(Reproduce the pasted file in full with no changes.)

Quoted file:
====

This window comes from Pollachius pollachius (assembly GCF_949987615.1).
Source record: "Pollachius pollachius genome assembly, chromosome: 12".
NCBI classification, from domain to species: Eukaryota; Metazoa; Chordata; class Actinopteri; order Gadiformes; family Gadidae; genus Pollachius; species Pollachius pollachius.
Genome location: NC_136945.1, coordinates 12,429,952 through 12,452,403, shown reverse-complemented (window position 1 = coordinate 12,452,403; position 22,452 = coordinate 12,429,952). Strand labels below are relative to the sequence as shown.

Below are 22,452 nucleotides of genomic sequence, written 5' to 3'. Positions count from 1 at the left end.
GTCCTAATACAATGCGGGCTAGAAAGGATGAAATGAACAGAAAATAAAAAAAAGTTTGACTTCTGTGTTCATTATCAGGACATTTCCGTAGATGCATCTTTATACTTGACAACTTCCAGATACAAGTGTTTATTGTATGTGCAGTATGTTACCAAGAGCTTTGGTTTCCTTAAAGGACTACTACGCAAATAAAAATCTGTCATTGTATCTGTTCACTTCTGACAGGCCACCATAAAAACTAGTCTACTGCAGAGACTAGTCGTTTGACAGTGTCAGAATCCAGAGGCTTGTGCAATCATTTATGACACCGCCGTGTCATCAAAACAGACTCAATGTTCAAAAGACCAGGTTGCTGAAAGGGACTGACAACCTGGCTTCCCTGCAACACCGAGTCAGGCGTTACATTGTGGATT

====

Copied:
This window comes from Pollachius pollachius (assembly GCF_949987615.1).
Source record: "Pollachius pollachius genome assembly, chromosome: 12".
NCBI classification, from domain to species: Eukaryota; Metazoa; Chordata; class Actinopteri; order Gadiformes; family Gadidae; genus Pollachius; species Pollachius pollachius.
Genome location: NC_136945.1, coordinates 12,429,952 through 12,452,403, shown reverse-complemented (window position 1 = coordinate 12,452,403; position 22,452 = coordinate 12,429,952). Strand labels below are relative to the sequence as shown.

Below are 22,452 nucleotides of genomic sequence, written 5' to 3'. Positions count from 1 at the left end.
GTCCTAATACAATGCGGGCTAGAAAGGATGAAATGAACAGAAAATAAAAAAAAGTTTGACTTCTGTGTTCATTATCAGGACATTTCCGTAGATGCATCTTTATACTTGACAACTTCCAGATACAAGTGTTTATTGTATGTGCAGTATGTTACCAAGAGCTTTGGTTTCCTTAAAGGACTACTACGCAAATAAAAATCTGTCATTGTATCTGTTCACTTCTGACAGGCCACCATAAAAACTAGTCTACTGCAGAGACTAGTCGTTTGACAGTGTCAGAATCCAGAGGCTTGTGCAATCATTTATGACACCGCCGTGTCATCAAAACAGACTCAATGTTCAAAAGACCAGGTTGCTGAAAGGGACTGACAACCTGGCTTCCCTGCAACACCGAGTCAGGCGTTACATTGTGGATT